A common CD4 gene variant is associated with an increased risk of HIV-1 infection in kenyan female commercial sex workers

Julius O. Oyugi, Françoise C.M. Vouriot, Judie Alimonti, Stephen Wayne, Ma Luo, Allison M. Land, Zhujun Ao, Xiaojian Yao, Rafick P. Sekaly, Lawrence J. Elliott, J. Neil Simonsen, T. Blake Ball, Walter Jaoko, Joshua Kimani, Francis A. Plummer, Keith R. Fowke

Research output: Contribution to journalArticlepeer-review

24 Scopus citations

Abstract

Background. It has been predicted that CD4 C868T, a novel CD4 single-nucleotide polymorphism (SNP) that has been found to be highly prevalent among Africans, changes the tertiary structure of CD4, which may alter susceptibility to human immunodeficiency virus (HIV) infection. Methods. Participants were from a Kenyan cohort and included 87 uninfected and 277 HIV-1-infected individuals. DNA sequencing was used to determine CD4 genotype. A2.01 cells expressing similar levels of either wild-type CD4 or CD4-Trp240 as well as peripheral blood mononuclear cells from uninfected donors were infected with HIV-1IIIB or a Kenyan primary HIV-1 isolate. HIV-1 p24 enzyme-linked immunosorbent assay was used to determine the outcome of infection. Results. CD4 C868T was found to be significantly more prevalent among HIV-1-infected participants than among HIV-1-uninfected participants (P = .002), and C868T was associated with an increased incidence of HIV-1 infection as well (P = .005, log-rank test; P = .009, Wilcoxon test), with an odds ratio of 2.49 (P = .009). Both in vitro and ex vivo models demonstrated a significant association between CD4 C868T and susceptibility to HIV-1 infection (P > .001 and P = .003, respectively). Conclusion. Overall, the present study found a strong correlation between CD4 C868T and increased susceptibility to HIV-1 infection. Given the high prevalence of both HIV infection and CD4 C868T in African populations, the effect of this SNP on the epidemic in Africa could be dramatic.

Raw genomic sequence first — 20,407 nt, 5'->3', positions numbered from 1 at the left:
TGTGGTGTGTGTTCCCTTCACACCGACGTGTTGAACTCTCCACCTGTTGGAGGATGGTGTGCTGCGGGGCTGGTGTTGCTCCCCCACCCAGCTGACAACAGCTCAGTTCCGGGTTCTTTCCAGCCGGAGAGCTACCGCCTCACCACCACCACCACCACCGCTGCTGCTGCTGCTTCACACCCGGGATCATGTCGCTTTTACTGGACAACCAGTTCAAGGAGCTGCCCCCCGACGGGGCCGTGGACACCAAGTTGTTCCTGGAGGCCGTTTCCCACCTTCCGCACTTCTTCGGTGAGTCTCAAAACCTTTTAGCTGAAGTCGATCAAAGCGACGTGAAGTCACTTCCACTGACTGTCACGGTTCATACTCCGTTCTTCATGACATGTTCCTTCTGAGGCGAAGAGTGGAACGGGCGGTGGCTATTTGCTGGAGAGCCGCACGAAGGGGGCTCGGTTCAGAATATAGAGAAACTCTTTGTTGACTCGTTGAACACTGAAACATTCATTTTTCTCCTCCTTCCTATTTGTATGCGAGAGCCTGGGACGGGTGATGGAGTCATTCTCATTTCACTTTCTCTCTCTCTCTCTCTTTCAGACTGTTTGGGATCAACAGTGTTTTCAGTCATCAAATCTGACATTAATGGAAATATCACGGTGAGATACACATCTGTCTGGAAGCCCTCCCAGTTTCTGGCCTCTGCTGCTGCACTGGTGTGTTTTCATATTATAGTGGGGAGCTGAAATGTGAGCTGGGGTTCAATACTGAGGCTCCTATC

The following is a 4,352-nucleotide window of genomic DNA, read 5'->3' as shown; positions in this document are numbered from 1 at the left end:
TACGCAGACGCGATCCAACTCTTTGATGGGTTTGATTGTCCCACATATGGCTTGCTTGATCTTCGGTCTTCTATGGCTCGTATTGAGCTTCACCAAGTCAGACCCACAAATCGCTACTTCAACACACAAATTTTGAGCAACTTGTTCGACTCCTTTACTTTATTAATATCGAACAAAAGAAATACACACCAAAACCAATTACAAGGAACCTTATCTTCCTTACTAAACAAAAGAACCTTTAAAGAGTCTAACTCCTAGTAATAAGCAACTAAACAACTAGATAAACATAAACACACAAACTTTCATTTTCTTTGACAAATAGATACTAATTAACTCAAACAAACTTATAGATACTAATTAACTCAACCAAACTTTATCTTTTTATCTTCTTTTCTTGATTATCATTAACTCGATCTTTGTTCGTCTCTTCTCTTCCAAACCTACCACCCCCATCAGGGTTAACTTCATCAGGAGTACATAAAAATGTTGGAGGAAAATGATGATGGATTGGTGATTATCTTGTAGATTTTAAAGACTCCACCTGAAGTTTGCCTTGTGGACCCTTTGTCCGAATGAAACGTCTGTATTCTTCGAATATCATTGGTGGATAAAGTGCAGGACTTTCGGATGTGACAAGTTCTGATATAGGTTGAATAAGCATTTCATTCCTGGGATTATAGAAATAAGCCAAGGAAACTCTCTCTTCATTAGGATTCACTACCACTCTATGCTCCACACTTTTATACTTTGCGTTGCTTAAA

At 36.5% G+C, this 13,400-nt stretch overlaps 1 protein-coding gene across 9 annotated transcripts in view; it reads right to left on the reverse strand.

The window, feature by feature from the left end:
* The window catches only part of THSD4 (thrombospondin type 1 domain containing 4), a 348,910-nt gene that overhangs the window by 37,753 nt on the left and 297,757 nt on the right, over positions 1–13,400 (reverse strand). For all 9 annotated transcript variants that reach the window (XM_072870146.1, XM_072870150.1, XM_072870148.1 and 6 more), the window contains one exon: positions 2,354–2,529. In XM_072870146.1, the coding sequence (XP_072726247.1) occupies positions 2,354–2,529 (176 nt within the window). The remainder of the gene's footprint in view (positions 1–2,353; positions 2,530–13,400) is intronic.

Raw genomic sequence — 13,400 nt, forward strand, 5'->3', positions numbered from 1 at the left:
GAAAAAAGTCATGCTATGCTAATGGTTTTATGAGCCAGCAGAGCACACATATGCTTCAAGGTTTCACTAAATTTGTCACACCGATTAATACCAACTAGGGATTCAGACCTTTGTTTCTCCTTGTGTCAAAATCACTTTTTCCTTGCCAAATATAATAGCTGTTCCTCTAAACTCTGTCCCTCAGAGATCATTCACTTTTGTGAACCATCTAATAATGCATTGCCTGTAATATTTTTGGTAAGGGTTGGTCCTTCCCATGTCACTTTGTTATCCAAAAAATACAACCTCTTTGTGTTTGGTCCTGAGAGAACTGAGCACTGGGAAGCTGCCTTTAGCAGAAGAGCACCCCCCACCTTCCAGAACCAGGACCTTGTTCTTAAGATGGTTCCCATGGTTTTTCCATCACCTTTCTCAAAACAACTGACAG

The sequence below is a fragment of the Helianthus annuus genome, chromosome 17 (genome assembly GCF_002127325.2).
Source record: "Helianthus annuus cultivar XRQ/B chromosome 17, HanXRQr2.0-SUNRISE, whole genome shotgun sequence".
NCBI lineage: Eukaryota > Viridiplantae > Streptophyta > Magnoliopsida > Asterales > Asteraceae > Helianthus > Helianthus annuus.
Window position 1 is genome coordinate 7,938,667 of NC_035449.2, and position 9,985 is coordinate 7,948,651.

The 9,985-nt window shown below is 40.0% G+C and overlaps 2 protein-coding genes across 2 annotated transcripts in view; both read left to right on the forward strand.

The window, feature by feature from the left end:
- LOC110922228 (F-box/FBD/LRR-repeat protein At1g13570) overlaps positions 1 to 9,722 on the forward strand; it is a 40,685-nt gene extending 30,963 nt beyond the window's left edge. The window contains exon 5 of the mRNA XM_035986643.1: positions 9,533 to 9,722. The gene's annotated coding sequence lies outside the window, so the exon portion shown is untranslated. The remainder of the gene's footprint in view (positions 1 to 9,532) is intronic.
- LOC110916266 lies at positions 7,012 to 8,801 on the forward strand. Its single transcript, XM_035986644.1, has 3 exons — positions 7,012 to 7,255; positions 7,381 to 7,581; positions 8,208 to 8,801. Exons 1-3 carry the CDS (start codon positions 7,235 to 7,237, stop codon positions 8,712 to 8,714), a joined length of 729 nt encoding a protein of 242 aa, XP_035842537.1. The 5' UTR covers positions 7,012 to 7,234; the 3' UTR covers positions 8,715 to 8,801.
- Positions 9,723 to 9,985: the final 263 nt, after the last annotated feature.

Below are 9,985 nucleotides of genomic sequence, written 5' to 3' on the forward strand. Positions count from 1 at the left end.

Original languageEnglish (US)
Pages (from-to)1327-1334
Number of pages8
JournalJournal of Infectious Diseases
Volume199
Issue number9
DOIs
StatePublished - May 1 2009

Bibliographical note

Funding Information:
Financial support: Paul H. T. Thorlakson Foundation (funding for a pilot study of CD4 genetics); Elizabeth Glaser Pediatric AIDS Foundation (funding for a pilot study of CD4 genetics); Canadian Association for AIDS Research (funding for a preliminary study of CD4 function); Manitoba Health Research Council (studentship to J.O.O. and Manitoba Research Chair Career Award to K.R.F.); Canadian Institutes for Health Research (grant MOP-81377 to study CD4 genetics and function and New Investigator Career Award to K.R.F.); Natural Science and Engineering Research Council of Canada (scholarship to F.C.M.V.); Manitoba Medical Service Foundation (Basic Sciences Career Development Research Award to X.Y.). F.A.P. is a Canada Research Chair in Resistance and Susceptibility to Infections. a J.O.O. and F.C.M.V. contributed equally to this work.

Copyright:
Copyright 2021 Elsevier B.V., All rights reserved.

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